Trying to redefine “it’s possible to lose the insurance you have now” as equivalent to “the government will take away the insurance you have now and move you to something different” isn’t a way of answering the concerns people have — it’s a way of trying to talk yourself out of answering them. And that’s a dangerous strategy.
It’s particularly unwise when the public’s views are as clear as they are here. A new Marist/NPR poll tested support for both “Medicare for all that want it — that is, allow all Americans to choose between a national health insurance program or their own private health insurance” and “Medicare for All — that is, a national health insurance program for all Americans that replaces private health insurance.” “Medicare for all that want it” polled at 71 percent. Medicare-for-all that replaces private insurance polled at 41 percent. Supermajority support becomes a minority position. Why?
There are different interpretations of what’s going on here. Many Americans simply don’t trust the government. Others don’t much like radical change, even if they do trust the government. Some reasonably want private options as escape hatches if the government option is wrecked by a future Congress, or marred by incompetent administration. Many don’t realize how much their insurance costs, because employers pay, on average, 70 percent of premiums, even if that quietly comes out of wages. And while about 60 percent of Americans think it’s the government’s responsibility to ensure everyone can access health care, that leaves 40 percent of the country that disagrees.
Indeed, the political risk of a plan like Medicare Extra isn’t that it changes too little for the public’s comfort, but that, like Medicare-for-all, it changes too much. Everyone on Medicaid gets forced into the new system. Everyone on Obamacare’s individual markets gets forced into the new system. The new plan will be better and more comprehensive than what came before it, so in theory, it should be a welcome change. But if “in theory, it should be a welcome change” always cashed out in practice, we would have fixed the health system long ago. The political upsides of Medicare Extra are that it won’t require as large tax increases, it won’t upend employer-based insurance, and it can at least claim that private choices will be available, but for all that, it will still mean huge disruption, far more than attended Obamacare.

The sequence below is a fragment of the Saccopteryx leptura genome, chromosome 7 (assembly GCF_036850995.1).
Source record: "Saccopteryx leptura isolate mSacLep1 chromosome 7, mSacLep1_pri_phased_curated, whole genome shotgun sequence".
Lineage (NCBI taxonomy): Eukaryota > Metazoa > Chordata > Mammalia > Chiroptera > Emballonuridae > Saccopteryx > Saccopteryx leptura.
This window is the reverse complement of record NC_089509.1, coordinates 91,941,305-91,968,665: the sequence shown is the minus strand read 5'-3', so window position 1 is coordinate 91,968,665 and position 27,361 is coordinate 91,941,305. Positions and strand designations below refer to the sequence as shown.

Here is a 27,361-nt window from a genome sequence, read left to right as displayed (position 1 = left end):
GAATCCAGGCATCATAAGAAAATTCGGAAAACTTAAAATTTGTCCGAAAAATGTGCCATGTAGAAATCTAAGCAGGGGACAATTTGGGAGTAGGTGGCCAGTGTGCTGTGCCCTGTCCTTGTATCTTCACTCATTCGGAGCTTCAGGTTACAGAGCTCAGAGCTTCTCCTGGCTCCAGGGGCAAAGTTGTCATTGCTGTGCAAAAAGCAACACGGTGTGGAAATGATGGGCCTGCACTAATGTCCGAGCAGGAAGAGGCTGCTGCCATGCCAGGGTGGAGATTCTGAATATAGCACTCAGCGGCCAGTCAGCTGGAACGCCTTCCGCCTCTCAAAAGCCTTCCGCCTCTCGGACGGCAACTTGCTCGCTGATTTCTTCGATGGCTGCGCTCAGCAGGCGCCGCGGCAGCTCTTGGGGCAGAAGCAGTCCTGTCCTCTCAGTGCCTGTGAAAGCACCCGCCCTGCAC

For the record, I’m not opposed to Medicare-for-all. It’s one of many health systems that I think would be a vast, vast improvement on what we have now. I want more people to have better health care, and my fear is that in treating public opinion as infinitely malleable or simply confused, Medicare-for-all’s supporters will trigger a backlash that destroys the effort, just as so many health reformers have before them.
Risk aversion here is real, and it’s dangerous. Health reformers don’t tiptoe around it because they wouldn’t prefer to imagine bigger, more ambitious plans. They tiptoe around it because they have seen its power to destroy even modest plans. There may be a better strategy than that. I hope there is. But it starts with taking the public’s fear of dramatic change seriously, not trying to deny its power.
• The lessons of 1994. It’s been 25 years since the Clintons tried, and failed, to fundamentally restructure the American health care system. What went wrong then is worth studying.
• How to get to universal coverage without single-payer. How Medicare Extra works, and where it does and doesn’t differ from Medicare-for-all.
• 7 health care questions the 2020 Democrats should answer. I argue in this piece that centering the entire Democratic health reform debate on where or not you want to abolish private insurance is the wrong question. Here are some better ones.